UPDATE: As of February 2017, Science Care has taken over the day-to-day operations of LifeLegacy Foundation and Legacy Placement Services. Said Brad O’Connell, CEO of Science Care, “By combining efforts and areas of expertise, we will continue to build and strengthen our service to the public and the medical community.” Learn more about the change at this page at www.ScienceCare.com. Call Science Care to make body donation arrangements at 1-800-417-3747.
You can get a free cremation by donating your body for scientific research – but depending on the organization you use, they may or may not want your body.
The LifeLegacy Foundation, a nonprofit organ and tissue research bank, wants the bodies of those who have died from specific diseases that researchers are studying. Many of their donors have different forms of cancer, dementia, Parkinson’s Disease, and other conditions.
Researchers need organs and tissues of people who have died with these diseases to examine and further their research. But they also need healthy people to apply, too.
“We can’t take everyone,” explained Cynthia Adkins, Donor Development Manager for LifeLegacy Foundation. “We take an average of 75% of donors that we accept from all over the country, and it’s not because we wouldn’t love to take every one, it is specific to what the researchers are looking for.”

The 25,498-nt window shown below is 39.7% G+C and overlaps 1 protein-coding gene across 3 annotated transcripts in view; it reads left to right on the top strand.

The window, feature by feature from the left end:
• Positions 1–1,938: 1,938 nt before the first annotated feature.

Researchers send requests specifically for tissues afflicted by cancer, Alzheimer’s Disease, or other conditions, and LifeLegacy helps make a match for donors. The Foundation works with local funeral homes to arrange the transportation of the bodies from the place of death to one of LifeLegacy’s sites in Tucson or Chicago. This explains why the organization has a booth at the NFDA convention, to make more connections with funeral homes.
Organs and tissue to be studied are sent to researchers. The rest of the body that remains is cremated and returned to the family, at no cost to the family.
People don’t have to do the paperwork to register for the program before there’s a death. In the case of dementia, the person may not be able to make their own arrangements. The person who has power of attorney while the person is still alive or the estate representative can make the arrangements after death.
Watch this short interview with Cynthia Adkins to get a quick overview of the process.